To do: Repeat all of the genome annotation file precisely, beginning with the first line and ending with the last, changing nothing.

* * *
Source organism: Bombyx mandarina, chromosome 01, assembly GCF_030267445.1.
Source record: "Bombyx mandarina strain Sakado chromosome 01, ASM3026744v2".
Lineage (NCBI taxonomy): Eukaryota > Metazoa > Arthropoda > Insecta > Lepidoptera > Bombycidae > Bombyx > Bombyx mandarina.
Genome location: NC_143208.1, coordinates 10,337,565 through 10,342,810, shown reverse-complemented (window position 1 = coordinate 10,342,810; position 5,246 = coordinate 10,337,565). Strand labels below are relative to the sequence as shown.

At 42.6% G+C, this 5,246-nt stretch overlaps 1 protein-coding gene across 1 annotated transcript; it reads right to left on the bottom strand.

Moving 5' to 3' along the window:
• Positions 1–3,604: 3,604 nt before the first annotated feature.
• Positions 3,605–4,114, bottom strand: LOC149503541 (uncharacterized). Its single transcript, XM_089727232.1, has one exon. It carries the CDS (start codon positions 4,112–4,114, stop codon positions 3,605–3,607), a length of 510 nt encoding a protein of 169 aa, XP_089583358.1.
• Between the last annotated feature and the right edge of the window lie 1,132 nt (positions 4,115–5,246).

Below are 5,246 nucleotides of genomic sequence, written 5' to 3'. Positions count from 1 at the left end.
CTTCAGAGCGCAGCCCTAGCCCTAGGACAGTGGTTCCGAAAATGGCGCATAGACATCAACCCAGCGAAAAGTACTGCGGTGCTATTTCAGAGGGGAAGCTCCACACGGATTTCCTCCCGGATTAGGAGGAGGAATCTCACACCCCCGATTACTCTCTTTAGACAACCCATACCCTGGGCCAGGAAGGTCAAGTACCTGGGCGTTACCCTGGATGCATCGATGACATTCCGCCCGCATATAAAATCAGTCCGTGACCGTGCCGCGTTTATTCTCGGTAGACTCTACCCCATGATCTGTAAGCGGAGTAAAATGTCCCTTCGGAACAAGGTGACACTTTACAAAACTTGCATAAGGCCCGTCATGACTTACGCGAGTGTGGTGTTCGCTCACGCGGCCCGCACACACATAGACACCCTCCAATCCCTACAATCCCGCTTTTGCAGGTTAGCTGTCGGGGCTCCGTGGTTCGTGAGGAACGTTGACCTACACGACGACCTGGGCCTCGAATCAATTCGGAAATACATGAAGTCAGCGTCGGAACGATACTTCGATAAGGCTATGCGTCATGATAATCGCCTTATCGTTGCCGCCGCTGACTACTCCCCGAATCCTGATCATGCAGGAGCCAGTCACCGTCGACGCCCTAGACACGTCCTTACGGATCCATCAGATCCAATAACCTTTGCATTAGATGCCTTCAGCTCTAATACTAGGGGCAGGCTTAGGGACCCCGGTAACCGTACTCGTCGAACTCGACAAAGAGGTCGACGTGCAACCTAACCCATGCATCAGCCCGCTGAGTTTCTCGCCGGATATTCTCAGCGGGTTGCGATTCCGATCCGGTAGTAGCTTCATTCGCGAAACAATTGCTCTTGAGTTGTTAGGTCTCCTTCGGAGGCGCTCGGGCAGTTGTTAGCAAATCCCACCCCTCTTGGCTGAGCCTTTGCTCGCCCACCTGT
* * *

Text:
Source organism: Bombyx mandarina, chromosome 01, assembly GCF_030267445.1.
Source record: "Bombyx mandarina strain Sakado chromosome 01, ASM3026744v2".
Lineage (NCBI taxonomy): Eukaryota > Metazoa > Arthropoda > Insecta > Lepidoptera > Bombycidae > Bombyx > Bombyx mandarina.
Genome location: NC_143208.1, coordinates 10,337,565 through 10,342,810, shown reverse-complemented (window position 1 = coordinate 10,342,810; position 5,246 = coordinate 10,337,565). Strand labels below are relative to the sequence as shown.

At 42.6% G+C, this 5,246-nt stretch overlaps 1 protein-coding gene across 1 annotated transcript; it reads right to left on the bottom strand.

Moving 5' to 3' along the window:
• Positions 1–3,604: 3,604 nt before the first annotated feature.
• Positions 3,605–4,114, bottom strand: LOC149503541 (uncharacterized). Its single transcript, XM_089727232.1, has one exon. It carries the CDS (start codon positions 4,112–4,114, stop codon positions 3,605–3,607), a length of 510 nt encoding a protein of 169 aa, XP_089583358.1.
• Between the last annotated feature and the right edge of the window lie 1,132 nt (positions 4,115–5,246).

Below are 5,246 nucleotides of genomic sequence, written 5' to 3'. Positions count from 1 at the left end.
CTTCAGAGCGCAGCCCTAGCCCTAGGACAGTGGTTCCGAAAATGGCGCATAGACATCAACCCAGCGAAAAGTACTGCGGTGCTATTTCAGAGGGGAAGCTCCACACGGATTTCCTCCCGGATTAGGAGGAGGAATCTCACACCCCCGATTACTCTCTTTAGACAACCCATACCCTGGGCCAGGAAGGTCAAGTACCTGGGCGTTACCCTGGATGCATCGATGACATTCCGCCCGCATATAAAATCAGTCCGTGACCGTGCCGCGTTTATTCTCGGTAGACTCTACCCCATGATCTGTAAGCGGAGTAAAATGTCCCTTCGGAACAAGGTGACACTTTACAAAACTTGCATAAGGCCCGTCATGACTTACGCGAGTGTGGTGTTCGCTCACGCGGCCCGCACACACATAGACACCCTCCAATCCCTACAATCCCGCTTTTGCAGGTTAGCTGTCGGGGCTCCGTGGTTCGTGAGGAACGTTGACCTACACGACGACCTGGGCCTCGAATCAATTCGGAAATACATGAAGTCAGCGTCGGAACGATACTTCGATAAGGCTATGCGTCATGATAATCGCCTTATCGTTGCCGCCGCTGACTACTCCCCGAATCCTGATCATGCAGGAGCCAGTCACCGTCGACGCCCTAGACACGTCCTTACGGATCCATCAGATCCAATAACCTTTGCATTAGATGCCTTCAGCTCTAATACTAGGGGCAGGCTTAGGGACCCCGGTAACCGTACTCGTCGAACTCGACAAAGAGGTCGACGTGCAACCTAACCCATGCATCAGCCCGCTGAGTTTCTCGCCGGATATTCTCAGCGGGTTGCGATTCCGATCCGGTAGTAGCTTCATTCGCGAAACAATTGCTCTTGAGTTGTTAGGTCTCCTTCGGAGGCGCTCGGGCAGTTGTTAGCAAATCCCACCCCTCTTGGCTGAGCCTTTGCTCGCCCACCTGT